So this is a leap forward in my decision process. I think I indeed wil go for the XLS. Will go to a store tomorrow to actually try it, and let you know the outcome :).

        Best regards,

  17. 17) Niclas
    November 1, 2011 at 6:18 am


    a good article on that topic – along with many others I have read so far. Go on! :)

    Currently I am using a Novoflex Magicball Ballhead, which is easier to get here in Germany as it is produced here (so far it works just fine for me).
    So just out of interest: Have you ever tried one of these and do you purposely not recommend it?

    Best regards,

  18. 18) Patrick
    November 2, 2011 at 9:18 am

    Hi Nasim,

    Just bought the XSL. It’s huge and very sturdy!

    The 5-series is a beast… quite heavy and think (but REALLY stable), and indeed, as you suggested, much more than I woudl really need.

    Thanks again for the advise. Great site AND support!

    Best regards,

    • November 2, 2011 at 11:25 am

      Nice Patrick! Glad you like the XSL – you cannot go wrong with Gitzo! That tripod will last you forever. Careful about the replaceable feet – I lost those a couple of times, just make sure that they are tight at all times :)

      • 18.1.1) Patrick
        November 3, 2011 at 2:40 am

        Thanks Again Nasim, for the advise on the feet. I’ll keep an eye on that!

        And for the ballhead I think of an Arca Swiss Z1. Alternative would probably be the RRS BH 55, but that’s about 20-25% more expensive than the Arca (here in The Netherlands).

        Any thoughts on this choice?

        Thanks, Patrick

        • Patrick
          November 3, 2011 at 12:13 pm

          Well… scrolling up on this page I found your answer…. just forgot about that :)

          Went to the store today and compared the Arca with the BH 55. The latter seems also quite good to me, but I went for the Arca.

          Now I have a rock-solid set!

          Thanks for your comments; great site – great advise!


  19. 19) Chris
    November 15, 2011 at 10:54 pm

    Great Article Nasim! I would be one of those people who disagree with you about being able to change the feet of a tripod. It is nice to be able to use the spikes when I am shooting in a mossy or wet surface where the feet tend to slide on me, and then use the same tripod with out spikes the next day on a hardwood floor without damaging the floor.

    • January 18, 2012 at 2:59 am

      Chris, I guess it depends on where you shoot primarily and in which conditions. If I lived in Washington state where it is rainy/mossy/slippery, then I would definitely get myself some spikes. For most of my photography (in our dry climate), the standard rubber legs work just fine :)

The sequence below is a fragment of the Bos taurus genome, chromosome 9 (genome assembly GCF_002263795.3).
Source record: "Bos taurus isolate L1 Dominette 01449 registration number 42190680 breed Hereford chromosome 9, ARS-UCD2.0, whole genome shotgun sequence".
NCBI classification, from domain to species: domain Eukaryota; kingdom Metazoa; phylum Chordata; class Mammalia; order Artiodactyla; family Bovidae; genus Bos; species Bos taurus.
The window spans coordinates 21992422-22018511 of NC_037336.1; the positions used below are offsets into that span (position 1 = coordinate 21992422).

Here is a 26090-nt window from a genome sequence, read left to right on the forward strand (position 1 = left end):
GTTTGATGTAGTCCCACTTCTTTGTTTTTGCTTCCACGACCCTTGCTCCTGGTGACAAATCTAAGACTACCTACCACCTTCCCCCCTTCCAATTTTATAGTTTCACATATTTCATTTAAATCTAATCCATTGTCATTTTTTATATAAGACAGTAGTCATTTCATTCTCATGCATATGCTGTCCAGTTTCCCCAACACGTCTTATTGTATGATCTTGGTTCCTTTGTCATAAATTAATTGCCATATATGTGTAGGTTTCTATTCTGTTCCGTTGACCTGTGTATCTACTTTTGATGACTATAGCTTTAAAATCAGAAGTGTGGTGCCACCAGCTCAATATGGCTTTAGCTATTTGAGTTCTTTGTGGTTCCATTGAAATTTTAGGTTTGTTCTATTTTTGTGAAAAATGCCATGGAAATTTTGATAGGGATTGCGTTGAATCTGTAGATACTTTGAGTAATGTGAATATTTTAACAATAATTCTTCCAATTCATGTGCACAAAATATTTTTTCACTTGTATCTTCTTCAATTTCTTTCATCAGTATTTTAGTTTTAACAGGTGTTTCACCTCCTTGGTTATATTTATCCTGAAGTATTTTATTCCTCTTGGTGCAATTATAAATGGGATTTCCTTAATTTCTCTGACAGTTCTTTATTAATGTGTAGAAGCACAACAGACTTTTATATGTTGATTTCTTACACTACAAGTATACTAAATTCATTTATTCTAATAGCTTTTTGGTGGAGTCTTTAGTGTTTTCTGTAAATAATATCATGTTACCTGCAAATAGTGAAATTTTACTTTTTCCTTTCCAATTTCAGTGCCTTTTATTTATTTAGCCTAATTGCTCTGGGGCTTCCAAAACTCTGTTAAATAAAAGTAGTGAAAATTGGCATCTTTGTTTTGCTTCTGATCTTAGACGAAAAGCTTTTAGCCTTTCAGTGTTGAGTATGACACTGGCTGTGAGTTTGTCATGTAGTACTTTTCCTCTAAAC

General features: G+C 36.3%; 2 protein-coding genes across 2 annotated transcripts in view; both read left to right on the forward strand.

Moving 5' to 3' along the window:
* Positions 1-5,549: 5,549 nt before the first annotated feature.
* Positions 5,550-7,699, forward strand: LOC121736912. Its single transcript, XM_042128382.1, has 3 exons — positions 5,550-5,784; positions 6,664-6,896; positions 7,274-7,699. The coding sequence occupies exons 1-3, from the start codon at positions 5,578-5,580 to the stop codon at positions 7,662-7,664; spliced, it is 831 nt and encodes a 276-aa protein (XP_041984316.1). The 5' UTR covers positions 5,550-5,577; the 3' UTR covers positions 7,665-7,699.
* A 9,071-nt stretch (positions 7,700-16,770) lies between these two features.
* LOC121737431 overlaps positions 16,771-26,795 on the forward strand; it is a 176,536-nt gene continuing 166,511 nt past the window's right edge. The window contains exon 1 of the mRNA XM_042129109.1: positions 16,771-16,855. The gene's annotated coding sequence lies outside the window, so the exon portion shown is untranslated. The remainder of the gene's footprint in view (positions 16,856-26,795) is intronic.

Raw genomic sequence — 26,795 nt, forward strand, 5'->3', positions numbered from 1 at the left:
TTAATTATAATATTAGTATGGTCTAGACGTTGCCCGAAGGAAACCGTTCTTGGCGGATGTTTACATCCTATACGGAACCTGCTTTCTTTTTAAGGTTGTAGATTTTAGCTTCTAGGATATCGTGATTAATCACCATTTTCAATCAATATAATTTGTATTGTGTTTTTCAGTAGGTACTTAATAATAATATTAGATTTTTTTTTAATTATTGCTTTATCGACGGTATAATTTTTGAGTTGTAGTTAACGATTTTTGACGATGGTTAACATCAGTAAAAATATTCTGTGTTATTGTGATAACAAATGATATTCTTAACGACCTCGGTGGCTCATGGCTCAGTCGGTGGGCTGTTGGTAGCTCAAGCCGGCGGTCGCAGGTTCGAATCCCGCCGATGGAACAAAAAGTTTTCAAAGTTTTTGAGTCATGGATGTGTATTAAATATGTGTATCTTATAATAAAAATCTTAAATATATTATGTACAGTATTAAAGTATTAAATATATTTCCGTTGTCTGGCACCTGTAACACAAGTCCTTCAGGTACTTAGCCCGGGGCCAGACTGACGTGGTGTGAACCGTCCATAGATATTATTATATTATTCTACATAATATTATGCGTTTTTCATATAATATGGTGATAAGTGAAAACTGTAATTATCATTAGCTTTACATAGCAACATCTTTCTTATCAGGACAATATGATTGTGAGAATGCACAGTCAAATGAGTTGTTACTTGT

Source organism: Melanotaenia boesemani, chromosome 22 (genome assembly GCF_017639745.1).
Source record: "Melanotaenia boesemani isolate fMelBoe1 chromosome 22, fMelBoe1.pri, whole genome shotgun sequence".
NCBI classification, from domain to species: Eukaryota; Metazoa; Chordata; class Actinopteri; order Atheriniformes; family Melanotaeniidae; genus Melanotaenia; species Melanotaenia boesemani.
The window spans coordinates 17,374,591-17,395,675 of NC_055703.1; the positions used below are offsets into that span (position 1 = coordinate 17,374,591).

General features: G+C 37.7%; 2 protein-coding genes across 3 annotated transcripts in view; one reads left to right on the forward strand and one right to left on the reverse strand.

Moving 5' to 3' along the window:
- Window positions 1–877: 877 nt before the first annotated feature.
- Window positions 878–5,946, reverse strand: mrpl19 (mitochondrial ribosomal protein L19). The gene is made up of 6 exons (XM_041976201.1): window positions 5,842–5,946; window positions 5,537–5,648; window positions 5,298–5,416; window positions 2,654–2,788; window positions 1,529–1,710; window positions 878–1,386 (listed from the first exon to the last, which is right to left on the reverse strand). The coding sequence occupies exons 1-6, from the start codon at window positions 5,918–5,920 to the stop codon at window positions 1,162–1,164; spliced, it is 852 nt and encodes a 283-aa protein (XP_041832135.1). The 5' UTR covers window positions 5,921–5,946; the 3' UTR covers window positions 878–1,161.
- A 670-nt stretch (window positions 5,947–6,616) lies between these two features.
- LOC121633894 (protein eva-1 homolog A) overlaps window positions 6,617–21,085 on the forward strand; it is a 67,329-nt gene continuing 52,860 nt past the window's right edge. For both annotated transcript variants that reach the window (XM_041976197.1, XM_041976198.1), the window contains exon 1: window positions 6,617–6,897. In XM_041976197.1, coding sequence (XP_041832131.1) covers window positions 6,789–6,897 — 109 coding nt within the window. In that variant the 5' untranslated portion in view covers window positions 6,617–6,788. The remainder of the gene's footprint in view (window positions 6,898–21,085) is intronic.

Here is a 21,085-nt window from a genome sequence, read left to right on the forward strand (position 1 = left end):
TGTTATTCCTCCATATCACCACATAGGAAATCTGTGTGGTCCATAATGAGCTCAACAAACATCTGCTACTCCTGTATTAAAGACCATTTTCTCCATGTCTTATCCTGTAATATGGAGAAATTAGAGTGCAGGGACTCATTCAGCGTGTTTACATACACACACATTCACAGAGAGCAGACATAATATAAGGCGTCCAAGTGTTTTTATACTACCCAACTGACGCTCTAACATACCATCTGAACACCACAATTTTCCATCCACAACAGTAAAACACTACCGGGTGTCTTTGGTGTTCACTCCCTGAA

I went back and modified the article a little though!

  20. 20) Michael
    December 19, 2011 at 6:23 pm

    Hi Nasim,

    Thanks very much for your fantastic site. Lots of extremely important information here. I was one that started with an under $300.00 tripod/head support system and saw the light rather quickly. I didn’t make the same mistake twice. My new system is a Gitzo GT3541LS MAGICA wish is available through the Photo Pro Shop

    MAGICA is an acronym for Markins – Gitzo – and CArbon Fiber. The systems consists of the Gitzo Systematic of your choice with a Markins TH-300 Anti-Vibration plate to replace Gitzo’s supplied hub,
    Leg wraps, Titanium spikes, Markins Ball head of choice “I chose the Q-20” and a protective cover for the ball head.

    This system is a dream. The sweet spot on my Markins Q-20 is a joy to use. Once dialed in, the camera/lens remain where you point it, no wobble, no slip, unlike my previous system.

    It was well worth evey penny.

    Thanks again for a wonderful site.

    • January 18, 2012 at 2:54 am

      You are most welcome Michael! You got yourself a very nice pro system that will last forever.

  21. 21) Jeff
    December 26, 2011 at 11:14 pm

    Great article Nasim!

    I took into account what you said and ended up getting a Vanguard Alta Pro 263AB 100. It was on sale for $100 bucks (normally priced twice that). Even though its not CF, the aluminum structure including the ball head weighs only 5.38 lbs. This is a great starter tripod for a newbie like myself.

    Thanks for all the info…

    • January 18, 2012 at 2:53 am

      Jeff, sounds like you got a good tripod at a great price, congratulations!

  22. 22) Ravin Sardal
    January 8, 2012 at 10:50 pm

    Hey Nasim,

    I wanted to ask what tripod should I buy for my d7000 with an 18-200vrII lens.
    I originally bought a $20 tripod for my d5100 with the 18-55kit lens but now i feel that is too flimsy for my d7k with the 18-200.
    My price range is at most $75.

    • January 18, 2012 at 2:52 am

      Ravin, I believe I have provided recommendations in the above article for picking a tripod based on your budget.

  23. 23) Michael Costello
    January 17, 2012 at 3:10 pm

    Nasim, thank you very much for taking the time to produce this excellent article. I am looking at purchasing a new tripod and would appreciate receiving your recommendations on a unit that lies between the $150.00 and $500.00 categories. I want a “good” all purpose tripod that will accommodate diffent type of photography including landscape, portraiture etc. I am 7 foot 7 1/2 inches tall and currently have a tripod with a centre post. My current tripod has snap down clamps to hold the three different lengths to the legs but I find now that some of them tend to sliip. Mind you the tripod is over 20 years old so I really have nothing to complain about. Your recommendations would be truly appreciated.

    Thank you for reading my post.


    Michael J.

    • January 18, 2012 at 3:14 am

      Michael, I am afraid my recommendation would fall out of your price range…most tripods under $500 will be very similar to what you have right now, with a center column.